It’s probably a no-brainer that one of the first completely here, queer, and loving it punk bands was from San Francisco. When Pansy Division formed in 1991, they fused a Californian version of Ramones-ified power pop with a very clear love for British punk, especially The Buzzcocks, and topped it with lyrics that were, well, totally gay. Such a combination could easily run thin quickly. But whatever novelty potential the band had was quickly overshadowed by their songs, which treated the experience of being an out (and horny!) gay male in America with candor, humor, and sometimes brutal honesty. The lyrics to “Anthem,” off their first album, served as a sort of mission statement:
We’re here to tell you, ya better make way
We’re queer rockers in your face today
We can’t relate to Judy Garland
It’s a new generation of music calling
We’re the buttfuckers of rock and roll
We wanna sock it to your hole
With loud guitars, we’re gay and proud
We gonna get ya with your pants down
Between 1993 and 1998, Pansy Division released six albums in this vein on the Lookout! label, albums that helped define that now legendary label’s ’90s-era sound. Like label-mates Green Day and Screeching Weasel, Pansy Division relied on fast tempos, trashy guitars, and a knack for big pop hooks tied to snotnosed lyrics. By 1994, the band was supporting Green Day on national tours, and became de facto poster children for the nascent queercore movement. They have since jumped to Jello Biafra’s Alternative Tentacles label, where they released their seventh album in 2003.
The new Essential Pansy Division, out now on Alternative Tentacles, is a witty, thoughtful, and often profane thirty-song stroll through the band’s career. The running order jumbles up songs from all seven of their studio albums, so that 1993′s “Fem in a Black Leather Jacket” sits next to “Who Treats You Right” from 2003′s Entertainment. I would like to kvetch, because I’m a kvetch and a pisher besides, that ordering the tracks in this way obscures the band’s musical and conceptual growth, but that isn’t really true. Like the Ramones before them, Pansy Division have not really changed their modus operandi in fifteen years, preferring to refine and embellish a winning formula.
Have they matured musically? Well, “He Whipped My Ass In Tennis (Then I Fucked His Ass In Bed)” is no more or less hooky than “Cocksucker Club,” recorded a good dozen years before. Have they matured lyrically? Well, if you consider a song about circle jerking called “Alpine Skiing” an improvement over the older “Groovy Underwear,” then sure. But what is really striking is that Pansy Division have been models of consistency throughout their career. Individual songs may be a little stronger or weaker, but they have found a winning formula that works for them, and it’s a good one.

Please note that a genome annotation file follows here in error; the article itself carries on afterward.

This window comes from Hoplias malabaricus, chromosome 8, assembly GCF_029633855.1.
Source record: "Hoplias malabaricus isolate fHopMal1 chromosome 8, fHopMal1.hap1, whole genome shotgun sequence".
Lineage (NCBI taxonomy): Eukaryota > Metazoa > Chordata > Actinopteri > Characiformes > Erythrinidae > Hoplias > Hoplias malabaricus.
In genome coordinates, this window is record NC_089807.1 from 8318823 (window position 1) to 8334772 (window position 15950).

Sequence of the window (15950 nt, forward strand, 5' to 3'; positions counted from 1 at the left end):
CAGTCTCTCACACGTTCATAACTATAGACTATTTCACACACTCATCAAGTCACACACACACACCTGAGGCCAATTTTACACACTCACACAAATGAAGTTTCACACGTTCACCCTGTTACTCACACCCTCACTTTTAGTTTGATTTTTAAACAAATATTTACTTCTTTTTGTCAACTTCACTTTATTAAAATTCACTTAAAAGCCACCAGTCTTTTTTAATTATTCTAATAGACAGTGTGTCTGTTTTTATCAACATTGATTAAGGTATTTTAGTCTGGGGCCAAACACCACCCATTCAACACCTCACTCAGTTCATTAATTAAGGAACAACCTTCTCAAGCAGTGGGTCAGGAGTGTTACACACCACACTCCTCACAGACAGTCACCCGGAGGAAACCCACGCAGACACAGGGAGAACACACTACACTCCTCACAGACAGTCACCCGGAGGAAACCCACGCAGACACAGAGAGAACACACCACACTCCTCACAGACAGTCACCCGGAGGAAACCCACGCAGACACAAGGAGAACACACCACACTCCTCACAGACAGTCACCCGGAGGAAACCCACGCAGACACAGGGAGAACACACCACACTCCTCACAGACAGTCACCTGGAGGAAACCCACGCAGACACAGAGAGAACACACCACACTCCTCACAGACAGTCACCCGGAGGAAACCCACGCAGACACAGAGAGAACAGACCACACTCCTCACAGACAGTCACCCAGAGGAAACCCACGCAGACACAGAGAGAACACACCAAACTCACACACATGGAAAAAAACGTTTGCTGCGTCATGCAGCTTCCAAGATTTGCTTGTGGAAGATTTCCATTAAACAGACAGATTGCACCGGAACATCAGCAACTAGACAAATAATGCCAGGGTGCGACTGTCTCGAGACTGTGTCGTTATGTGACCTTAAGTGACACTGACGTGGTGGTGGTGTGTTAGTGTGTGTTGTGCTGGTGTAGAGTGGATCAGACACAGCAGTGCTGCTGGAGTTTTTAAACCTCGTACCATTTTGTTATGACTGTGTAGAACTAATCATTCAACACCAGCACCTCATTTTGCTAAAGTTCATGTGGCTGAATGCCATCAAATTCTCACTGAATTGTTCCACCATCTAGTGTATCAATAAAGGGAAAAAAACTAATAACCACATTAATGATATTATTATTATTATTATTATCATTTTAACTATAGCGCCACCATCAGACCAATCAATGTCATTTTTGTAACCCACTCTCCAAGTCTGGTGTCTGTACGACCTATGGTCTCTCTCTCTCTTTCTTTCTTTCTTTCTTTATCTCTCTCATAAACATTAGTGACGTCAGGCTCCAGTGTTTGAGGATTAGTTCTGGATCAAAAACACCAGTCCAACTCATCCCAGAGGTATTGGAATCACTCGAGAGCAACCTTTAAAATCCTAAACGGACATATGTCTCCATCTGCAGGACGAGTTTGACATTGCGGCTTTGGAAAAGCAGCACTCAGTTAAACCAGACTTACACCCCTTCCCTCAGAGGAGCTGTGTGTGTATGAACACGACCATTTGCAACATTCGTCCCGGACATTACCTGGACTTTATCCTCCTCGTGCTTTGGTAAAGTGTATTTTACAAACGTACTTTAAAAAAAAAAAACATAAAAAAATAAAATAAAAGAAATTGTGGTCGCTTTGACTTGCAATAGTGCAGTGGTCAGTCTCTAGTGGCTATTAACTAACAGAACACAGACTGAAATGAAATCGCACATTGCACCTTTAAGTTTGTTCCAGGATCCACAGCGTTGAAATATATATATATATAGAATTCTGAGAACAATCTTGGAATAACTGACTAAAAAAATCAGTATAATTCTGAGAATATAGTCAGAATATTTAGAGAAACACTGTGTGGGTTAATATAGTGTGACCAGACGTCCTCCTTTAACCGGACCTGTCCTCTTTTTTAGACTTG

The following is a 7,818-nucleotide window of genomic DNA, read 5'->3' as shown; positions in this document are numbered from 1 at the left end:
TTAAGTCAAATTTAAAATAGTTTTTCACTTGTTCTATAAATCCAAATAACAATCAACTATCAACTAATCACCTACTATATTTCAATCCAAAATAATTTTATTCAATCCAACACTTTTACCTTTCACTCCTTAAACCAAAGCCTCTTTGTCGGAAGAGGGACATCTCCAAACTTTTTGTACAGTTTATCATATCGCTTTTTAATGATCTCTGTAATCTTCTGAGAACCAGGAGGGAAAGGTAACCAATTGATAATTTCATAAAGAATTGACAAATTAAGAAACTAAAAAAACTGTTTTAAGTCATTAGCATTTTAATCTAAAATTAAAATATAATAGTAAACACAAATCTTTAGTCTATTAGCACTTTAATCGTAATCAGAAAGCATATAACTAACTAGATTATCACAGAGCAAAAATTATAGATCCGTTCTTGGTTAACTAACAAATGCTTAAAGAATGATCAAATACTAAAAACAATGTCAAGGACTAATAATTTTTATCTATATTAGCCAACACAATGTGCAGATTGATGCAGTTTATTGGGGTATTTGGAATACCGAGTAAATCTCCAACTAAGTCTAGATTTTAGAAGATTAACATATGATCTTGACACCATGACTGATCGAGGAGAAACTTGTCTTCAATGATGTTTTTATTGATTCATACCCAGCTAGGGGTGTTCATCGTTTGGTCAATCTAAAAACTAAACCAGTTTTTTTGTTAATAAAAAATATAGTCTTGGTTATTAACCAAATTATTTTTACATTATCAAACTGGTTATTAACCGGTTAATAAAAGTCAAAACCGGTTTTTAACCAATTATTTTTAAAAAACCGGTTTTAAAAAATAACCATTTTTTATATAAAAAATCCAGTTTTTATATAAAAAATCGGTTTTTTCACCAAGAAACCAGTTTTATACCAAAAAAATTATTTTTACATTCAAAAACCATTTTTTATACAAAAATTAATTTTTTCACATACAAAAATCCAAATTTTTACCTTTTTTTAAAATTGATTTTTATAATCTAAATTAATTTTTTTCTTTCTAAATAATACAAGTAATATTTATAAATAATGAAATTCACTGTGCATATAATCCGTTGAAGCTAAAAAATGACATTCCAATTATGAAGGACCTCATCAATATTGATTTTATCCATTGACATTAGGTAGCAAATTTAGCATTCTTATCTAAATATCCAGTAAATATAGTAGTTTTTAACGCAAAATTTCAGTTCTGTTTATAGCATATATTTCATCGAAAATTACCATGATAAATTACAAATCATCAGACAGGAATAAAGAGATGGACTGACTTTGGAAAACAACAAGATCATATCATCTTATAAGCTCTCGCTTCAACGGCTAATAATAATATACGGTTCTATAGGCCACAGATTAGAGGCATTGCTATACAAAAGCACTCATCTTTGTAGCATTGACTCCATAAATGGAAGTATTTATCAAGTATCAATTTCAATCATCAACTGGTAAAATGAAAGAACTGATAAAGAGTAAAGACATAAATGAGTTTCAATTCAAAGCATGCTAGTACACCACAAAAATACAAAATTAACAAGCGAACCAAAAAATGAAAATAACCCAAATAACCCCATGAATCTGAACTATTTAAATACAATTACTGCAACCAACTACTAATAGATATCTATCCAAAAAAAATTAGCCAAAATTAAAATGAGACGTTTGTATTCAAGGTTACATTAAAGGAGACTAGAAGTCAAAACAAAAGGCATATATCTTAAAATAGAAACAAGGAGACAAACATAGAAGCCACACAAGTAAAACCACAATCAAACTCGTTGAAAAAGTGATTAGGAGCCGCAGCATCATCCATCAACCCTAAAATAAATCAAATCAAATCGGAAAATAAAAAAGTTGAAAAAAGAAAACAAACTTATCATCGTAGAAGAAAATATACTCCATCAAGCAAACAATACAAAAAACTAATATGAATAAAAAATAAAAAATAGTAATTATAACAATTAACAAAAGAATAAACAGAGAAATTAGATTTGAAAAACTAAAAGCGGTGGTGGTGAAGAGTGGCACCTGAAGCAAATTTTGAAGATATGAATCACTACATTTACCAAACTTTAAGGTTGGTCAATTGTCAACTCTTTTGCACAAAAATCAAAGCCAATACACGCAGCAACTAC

What makes Pansy Division more than just a very gay Barenaked Ladies, though, are the deep songs. Right in there with all the endless dicks (viz. “Dick of Death,” “Touch My Joe Camel,” “Horny In The Morning”) are a few songs that hit with an ugly punch. “Denny” is about a porn actor from before the days when they knew about AIDS:
Denny picked me up, Denny did me
He’s got a tattoo of his dick on his belly
It was double vision disorienting
Denny’s kind of a dorky fella
Denny’s dramatic, Denny’s dark
He ain’t nothing like the restaurant
He’s got HIV+ tattooed in black
In 6 inch letters on his back
He said, “I want them to see
What they’ve done to me.”
“Deep Water” is written from the point of view of some anonymous kid tortured with guilt and repression and waiting for the day he can leave home. “I Really Wanted You” is a bittersweet song about an old crush getting married (to a woman, presumably). On a lighter note, the jaunty “No Protection” is about shooting down a guy who wants to ride bareback, sung through a vocoder (like what Cher used on “I Believe”) over a disco beat. Songs like these deepen and complicate the bouncy, happy sex romp that Pansy Division normally sings about, and coming as they do between songs about blowjobs, they pack surprising power.
In closing, I have to say that I am so used to hearing boy-meets-girl songs, hetero-themed get-it-on songs, and the like, that listening to thirty gay-themed punk songs in a row induces a little bit of vertigo. It’s not just a simple matter of Pansy Division swapping out “dick” for “pussy” in their lyrics; the differences are deeper, fundamentally cultural. If you’ve ever spent more than a few days in England, you’ll know what I mean when I say that it’s the little things that are the most surprising. People look the other way before crossing the street. Bar etiquette is different. Standing in line is different. The money is funny colors. Every where you turn there’s people speaking a language that you understand, but saying things that you have to think a little about to really comprehend.
Although my days of listening to Pansy Division albums ended about the time I graduated college and no longer had access to everyone in the dorm’s record collection (ten frigging years ago!), which means I’m not completely up on what the kids are listening to these days, I can say for sure that The Essential Pansy Division is a well put together compilation, perfect for the gay nephew, homophobic uncle, or SoCal punk fan in your life. Also included is a DVD disc of live performances, TV appearances, and videos that, though inessential, do make this the only Pansy Division album you will ever need to buy.